What Really Happens to Left Behind Dog Poop

left behind dog poop

Scooping poop is a chore, which may be why there always seems to be left behind dog poop.

Did you 40% of Americans don’t pick up after their dogs? Considering the millions of dogs that live in America, that equates to a lot of left behind dog poop.

And left behind dog poop is harmful.

The Associated Veterinary Medical Center reports, “The Environmental Protection Agency classifies dog poop as a pollutant, in the same category as oil spills, herbicides, insecticides, and salt from irrigation practices, because of the nutrients and pathogens that leach into soil and water, and impact wildlife, plant growth, and human health.”

The problem is that left behind dog poop does quite a bit of harm – to our yards, our water systems, and our environment.

It Does Not Fertilize the Yard

One of the common misconceptions about left behind dog poop is that it acts as a fertilizer.

This is easy to understand, as other types of poop or manure are used as fertilizers.

According to Lawn Love, “Dogs eat a lot of meat, while cows eat plant matter exclusively. […] Protein from meat is what makes dog poop too nitrogen-rich for your lawn. Since cows don’t eat meat, cow manure doesn’t have the same problem. In fact, cow manure makes good fertilizer because it is low in nitrogen and high in nutrients.”

So rather than fertilizing your yard, left behind dog poop actually harms your yard. In time, it kills grass and causes lawn fungus.





Toxic Bacteria Enters the Soil

The longer dog poop sits in the yard, the more opportunities it has to contaminate your yard.

Dr. Emily Beeler explains, “Animal owners may mistakenly believe that only fresh, odiferous feces present a health risk. In fact, many parasite eggs found in feces do not reach the infectious stage until days or weeks after the animal defecated. Allowing feces to dry out and disintegrate contaminates the soil and creates an elevated risk for exposure to parasites. Most parasite eggs can remain viable in soil for months or years.”

Once the bacteria have entered the soil, it stays there…until it is picked up by children’s hands or carried indoors on the bottoms of your shoes.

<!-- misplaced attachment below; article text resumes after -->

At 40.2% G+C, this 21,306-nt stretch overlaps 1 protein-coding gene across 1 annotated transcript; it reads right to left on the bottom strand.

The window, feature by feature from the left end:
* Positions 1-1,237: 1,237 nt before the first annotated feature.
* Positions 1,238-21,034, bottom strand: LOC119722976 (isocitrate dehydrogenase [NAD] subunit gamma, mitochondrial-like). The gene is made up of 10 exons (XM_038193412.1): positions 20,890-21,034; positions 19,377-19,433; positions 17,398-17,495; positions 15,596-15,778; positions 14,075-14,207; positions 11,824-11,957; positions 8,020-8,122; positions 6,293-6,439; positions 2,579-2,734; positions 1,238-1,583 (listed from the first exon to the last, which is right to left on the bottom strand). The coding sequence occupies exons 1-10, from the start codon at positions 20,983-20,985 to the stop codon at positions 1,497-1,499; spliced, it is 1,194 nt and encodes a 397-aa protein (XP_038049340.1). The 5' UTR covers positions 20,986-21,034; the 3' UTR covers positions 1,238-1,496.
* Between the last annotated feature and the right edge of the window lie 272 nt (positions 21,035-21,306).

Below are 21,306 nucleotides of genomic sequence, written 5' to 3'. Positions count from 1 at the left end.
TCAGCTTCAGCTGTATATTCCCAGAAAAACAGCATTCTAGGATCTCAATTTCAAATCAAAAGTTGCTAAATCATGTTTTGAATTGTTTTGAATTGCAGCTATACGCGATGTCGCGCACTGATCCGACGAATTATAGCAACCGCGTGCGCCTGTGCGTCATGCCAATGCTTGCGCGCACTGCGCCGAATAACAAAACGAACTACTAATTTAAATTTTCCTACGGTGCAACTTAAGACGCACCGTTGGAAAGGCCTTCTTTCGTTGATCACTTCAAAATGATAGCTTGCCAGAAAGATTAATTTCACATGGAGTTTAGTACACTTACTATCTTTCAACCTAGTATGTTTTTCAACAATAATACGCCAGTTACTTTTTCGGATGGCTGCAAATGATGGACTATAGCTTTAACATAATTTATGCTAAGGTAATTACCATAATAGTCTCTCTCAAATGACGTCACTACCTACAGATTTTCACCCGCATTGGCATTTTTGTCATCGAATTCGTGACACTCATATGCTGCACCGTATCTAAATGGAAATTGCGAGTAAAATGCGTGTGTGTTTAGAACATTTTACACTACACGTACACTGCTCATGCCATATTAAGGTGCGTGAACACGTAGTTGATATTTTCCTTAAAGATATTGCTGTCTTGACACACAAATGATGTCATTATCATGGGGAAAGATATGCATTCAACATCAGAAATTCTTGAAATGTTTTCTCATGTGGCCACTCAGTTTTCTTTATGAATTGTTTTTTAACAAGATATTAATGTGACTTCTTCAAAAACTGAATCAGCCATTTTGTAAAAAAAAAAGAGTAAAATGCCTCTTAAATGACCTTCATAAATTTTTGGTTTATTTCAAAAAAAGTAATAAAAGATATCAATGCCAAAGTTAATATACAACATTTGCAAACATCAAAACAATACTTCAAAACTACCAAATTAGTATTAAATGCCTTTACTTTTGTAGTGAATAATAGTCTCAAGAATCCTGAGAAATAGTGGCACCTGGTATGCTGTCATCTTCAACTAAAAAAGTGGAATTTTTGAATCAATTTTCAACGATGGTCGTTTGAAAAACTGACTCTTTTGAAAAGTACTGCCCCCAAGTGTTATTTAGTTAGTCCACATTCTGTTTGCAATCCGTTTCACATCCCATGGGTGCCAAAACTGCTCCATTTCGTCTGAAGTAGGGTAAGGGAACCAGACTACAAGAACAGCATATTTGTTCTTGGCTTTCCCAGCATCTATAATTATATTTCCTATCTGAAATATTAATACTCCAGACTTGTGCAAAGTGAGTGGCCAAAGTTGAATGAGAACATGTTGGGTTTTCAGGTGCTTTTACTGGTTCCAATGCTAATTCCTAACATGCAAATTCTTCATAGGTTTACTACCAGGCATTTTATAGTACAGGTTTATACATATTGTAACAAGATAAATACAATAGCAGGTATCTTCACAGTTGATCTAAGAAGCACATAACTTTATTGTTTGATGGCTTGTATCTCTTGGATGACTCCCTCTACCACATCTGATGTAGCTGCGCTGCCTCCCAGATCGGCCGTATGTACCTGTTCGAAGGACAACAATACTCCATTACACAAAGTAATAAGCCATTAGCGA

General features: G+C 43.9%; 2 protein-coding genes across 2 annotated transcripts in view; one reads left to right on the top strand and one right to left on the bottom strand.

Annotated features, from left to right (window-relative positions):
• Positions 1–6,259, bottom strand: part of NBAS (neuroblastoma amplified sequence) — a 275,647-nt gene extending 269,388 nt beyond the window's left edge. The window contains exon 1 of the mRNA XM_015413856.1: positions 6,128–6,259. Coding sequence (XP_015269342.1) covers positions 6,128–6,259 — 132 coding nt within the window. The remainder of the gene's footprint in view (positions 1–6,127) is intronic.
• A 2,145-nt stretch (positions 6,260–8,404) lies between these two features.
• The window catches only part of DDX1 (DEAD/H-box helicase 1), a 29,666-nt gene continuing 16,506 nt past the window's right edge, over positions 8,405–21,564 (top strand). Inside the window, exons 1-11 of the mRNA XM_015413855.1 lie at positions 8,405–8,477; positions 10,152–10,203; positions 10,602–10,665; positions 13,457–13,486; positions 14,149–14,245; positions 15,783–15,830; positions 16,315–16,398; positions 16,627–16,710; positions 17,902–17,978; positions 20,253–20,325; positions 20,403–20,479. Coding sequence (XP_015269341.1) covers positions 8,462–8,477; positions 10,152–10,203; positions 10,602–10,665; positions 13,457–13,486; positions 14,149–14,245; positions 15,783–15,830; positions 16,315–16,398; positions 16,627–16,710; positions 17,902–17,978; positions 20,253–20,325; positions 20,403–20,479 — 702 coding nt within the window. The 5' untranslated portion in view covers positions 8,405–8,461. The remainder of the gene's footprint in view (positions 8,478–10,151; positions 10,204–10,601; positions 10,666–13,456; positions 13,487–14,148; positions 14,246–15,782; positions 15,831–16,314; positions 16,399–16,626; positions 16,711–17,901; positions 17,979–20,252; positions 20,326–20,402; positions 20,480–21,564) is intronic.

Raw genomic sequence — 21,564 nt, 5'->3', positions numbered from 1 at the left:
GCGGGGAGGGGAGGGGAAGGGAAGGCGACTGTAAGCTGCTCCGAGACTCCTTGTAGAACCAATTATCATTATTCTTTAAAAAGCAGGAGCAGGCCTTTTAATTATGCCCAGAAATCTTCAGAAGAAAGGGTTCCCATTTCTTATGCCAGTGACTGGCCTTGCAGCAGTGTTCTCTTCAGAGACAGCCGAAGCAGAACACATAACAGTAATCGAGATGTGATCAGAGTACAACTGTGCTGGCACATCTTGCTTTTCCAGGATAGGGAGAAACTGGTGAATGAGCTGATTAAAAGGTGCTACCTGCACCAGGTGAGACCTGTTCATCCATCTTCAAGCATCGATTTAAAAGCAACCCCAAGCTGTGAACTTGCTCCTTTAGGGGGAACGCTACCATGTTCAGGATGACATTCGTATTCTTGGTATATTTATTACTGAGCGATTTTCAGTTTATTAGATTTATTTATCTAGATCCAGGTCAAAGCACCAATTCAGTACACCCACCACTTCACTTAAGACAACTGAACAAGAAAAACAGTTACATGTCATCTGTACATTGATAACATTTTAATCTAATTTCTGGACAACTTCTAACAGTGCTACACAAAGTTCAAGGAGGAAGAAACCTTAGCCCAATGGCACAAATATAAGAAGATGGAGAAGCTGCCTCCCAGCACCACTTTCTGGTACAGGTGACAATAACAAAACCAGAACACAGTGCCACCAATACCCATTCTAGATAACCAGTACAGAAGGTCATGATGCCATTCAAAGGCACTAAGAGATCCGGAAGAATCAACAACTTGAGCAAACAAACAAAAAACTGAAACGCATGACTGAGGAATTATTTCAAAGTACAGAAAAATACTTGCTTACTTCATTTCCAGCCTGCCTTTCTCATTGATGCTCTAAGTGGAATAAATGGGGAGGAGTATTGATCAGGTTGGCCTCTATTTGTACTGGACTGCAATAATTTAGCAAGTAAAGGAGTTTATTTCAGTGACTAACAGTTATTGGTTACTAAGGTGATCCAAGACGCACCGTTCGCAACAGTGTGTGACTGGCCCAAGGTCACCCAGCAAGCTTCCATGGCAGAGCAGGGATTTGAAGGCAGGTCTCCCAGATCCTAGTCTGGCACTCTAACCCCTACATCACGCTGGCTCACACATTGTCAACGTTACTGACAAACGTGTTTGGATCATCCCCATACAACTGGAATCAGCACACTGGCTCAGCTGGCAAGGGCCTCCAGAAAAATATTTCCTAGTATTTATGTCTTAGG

[Related Read: All the Different Diseases in Dog Poop]

Makes Its Way into Water Systems


In addition to entering our soil, the bacteria from left behind dog poop makes their way into our water systems.

The EPA explains, “Pet waste left on sidewalks, streets, yards or other open areas can be washed away and carried by rainwater into storm drains to nearby rivers, lakes, and streams and cause many problems. […] Pet waste contributes to bacterial contamination of our rivers, lakes, and streams. Pet waste contains harmful bacteria such as E. Coli and fecal coliform. Waters that contain a high amount of bacteria such as E. Coli are unfit for human contact.”

Draws Bugs and Rodents to the Yard

When dog poop is allowed to pile up in your yard, bugs and rodents find their way to your yard.

Rodents are especially attracted to pet waste.

In addition to having to worry about the diseases found in dog poop, you will also have to worry about bugs and rodents spreading these diseases.

Stinks Up Your Yard

Have you ever walked past someone’s house who hasn’t picked up piles of dog poop?

The poop smell lingers. It doesn’t fade away naturally.

The more poop remains in the yard, the worse it will smell.

Leads to Fines

There are actually laws regarding left behind dog poop.

In major cities across the U.S., you can receive a fine for not cleaning up or scooping your dog’s poop.

The fines range from $100 to $2000.

For example, here is an Austin, Texas city ordinance:

  • 3-4-6 DEFECATION BY A DOG OR CAT. “An owner or handler shall promptly remove and sanitarily dispose of feces left on public or private property by a dog or cat being handled by the person, other than property owned by the owner or handler of the dog or cat.” Potential fine: Up to $500.

Do Away with Doody with Super Scoopers

There are many different reasons why people don’t scoop the poop regularly.

Whether you are too busy or physically struggle to scoop the poop, Super Scoopers is here to help.

Depending on how many dogs you have, the size of your yard, and the number of times your dogs go number two daily, Super Scoopers can come to scoop the poop once a week, twice a week, or bi-weekly.

Sign up with Super Scoopers today!